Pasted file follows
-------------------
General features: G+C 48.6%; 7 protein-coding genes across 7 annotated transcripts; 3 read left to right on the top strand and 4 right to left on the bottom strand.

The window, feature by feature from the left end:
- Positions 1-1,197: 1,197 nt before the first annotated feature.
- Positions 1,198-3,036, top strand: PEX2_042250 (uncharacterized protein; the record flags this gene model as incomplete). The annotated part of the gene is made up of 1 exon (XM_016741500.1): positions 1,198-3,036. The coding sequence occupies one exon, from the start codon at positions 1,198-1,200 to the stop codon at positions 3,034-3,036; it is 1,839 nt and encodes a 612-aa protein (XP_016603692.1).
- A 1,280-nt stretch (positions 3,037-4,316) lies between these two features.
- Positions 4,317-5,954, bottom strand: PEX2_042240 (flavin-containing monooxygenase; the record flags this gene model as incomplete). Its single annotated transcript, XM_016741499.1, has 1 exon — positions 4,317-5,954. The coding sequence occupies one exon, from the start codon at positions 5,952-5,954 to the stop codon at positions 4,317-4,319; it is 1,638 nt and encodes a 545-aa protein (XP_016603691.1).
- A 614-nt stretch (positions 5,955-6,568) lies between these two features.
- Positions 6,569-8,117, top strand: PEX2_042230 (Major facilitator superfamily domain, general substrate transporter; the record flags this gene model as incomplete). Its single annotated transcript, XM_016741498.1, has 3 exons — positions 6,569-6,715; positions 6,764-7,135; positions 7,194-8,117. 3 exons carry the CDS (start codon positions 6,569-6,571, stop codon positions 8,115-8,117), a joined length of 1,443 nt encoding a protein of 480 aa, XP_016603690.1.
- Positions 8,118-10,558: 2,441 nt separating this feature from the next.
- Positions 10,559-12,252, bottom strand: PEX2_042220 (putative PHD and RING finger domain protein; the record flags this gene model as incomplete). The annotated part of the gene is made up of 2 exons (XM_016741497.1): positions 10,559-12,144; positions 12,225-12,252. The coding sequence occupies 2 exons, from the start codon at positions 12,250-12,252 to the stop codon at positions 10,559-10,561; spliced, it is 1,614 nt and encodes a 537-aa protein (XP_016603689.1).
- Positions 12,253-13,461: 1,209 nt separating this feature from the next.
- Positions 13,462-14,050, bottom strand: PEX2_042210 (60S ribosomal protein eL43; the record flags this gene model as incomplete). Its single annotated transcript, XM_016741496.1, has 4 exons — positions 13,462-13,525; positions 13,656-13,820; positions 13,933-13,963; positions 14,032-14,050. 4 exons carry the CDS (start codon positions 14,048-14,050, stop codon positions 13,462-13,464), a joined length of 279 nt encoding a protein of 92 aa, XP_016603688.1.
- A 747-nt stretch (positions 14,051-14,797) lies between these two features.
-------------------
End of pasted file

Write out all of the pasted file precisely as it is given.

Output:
General features: G+C 48.6%; 7 protein-coding genes across 7 annotated transcripts; 3 read left to right on the top strand and 4 right to left on the bottom strand.

The window, feature by feature from the left end:
- Positions 1-1,197: 1,197 nt before the first annotated feature.
- Positions 1,198-3,036, top strand: PEX2_042250 (uncharacterized protein; the record flags this gene model as incomplete). The annotated part of the gene is made up of 1 exon (XM_016741500.1): positions 1,198-3,036. The coding sequence occupies one exon, from the start codon at positions 1,198-1,200 to the stop codon at positions 3,034-3,036; it is 1,839 nt and encodes a 612-aa protein (XP_016603692.1).
- A 1,280-nt stretch (positions 3,037-4,316) lies between these two features.
- Positions 4,317-5,954, bottom strand: PEX2_042240 (flavin-containing monooxygenase; the record flags this gene model as incomplete). Its single annotated transcript, XM_016741499.1, has 1 exon — positions 4,317-5,954. The coding sequence occupies one exon, from the start codon at positions 5,952-5,954 to the stop codon at positions 4,317-4,319; it is 1,638 nt and encodes a 545-aa protein (XP_016603691.1).
- A 614-nt stretch (positions 5,955-6,568) lies between these two features.
- Positions 6,569-8,117, top strand: PEX2_042230 (Major facilitator superfamily domain, general substrate transporter; the record flags this gene model as incomplete). Its single annotated transcript, XM_016741498.1, has 3 exons — positions 6,569-6,715; positions 6,764-7,135; positions 7,194-8,117. 3 exons carry the CDS (start codon positions 6,569-6,571, stop codon positions 8,115-8,117), a joined length of 1,443 nt encoding a protein of 480 aa, XP_016603690.1.
- Positions 8,118-10,558: 2,441 nt separating this feature from the next.
- Positions 10,559-12,252, bottom strand: PEX2_042220 (putative PHD and RING finger domain protein; the record flags this gene model as incomplete). The annotated part of the gene is made up of 2 exons (XM_016741497.1): positions 10,559-12,144; positions 12,225-12,252. The coding sequence occupies 2 exons, from the start codon at positions 12,250-12,252 to the stop codon at positions 10,559-10,561; spliced, it is 1,614 nt and encodes a 537-aa protein (XP_016603689.1).
- Positions 12,253-13,461: 1,209 nt separating this feature from the next.
- Positions 13,462-14,050, bottom strand: PEX2_042210 (60S ribosomal protein eL43; the record flags this gene model as incomplete). Its single annotated transcript, XM_016741496.1, has 4 exons — positions 13,462-13,525; positions 13,656-13,820; positions 13,933-13,963; positions 14,032-14,050. 4 exons carry the CDS (start codon positions 14,048-14,050, stop codon positions 13,462-13,464), a joined length of 279 nt encoding a protein of 92 aa, XP_016603688.1.
- A 747-nt stretch (positions 14,051-14,797) lies between these two features.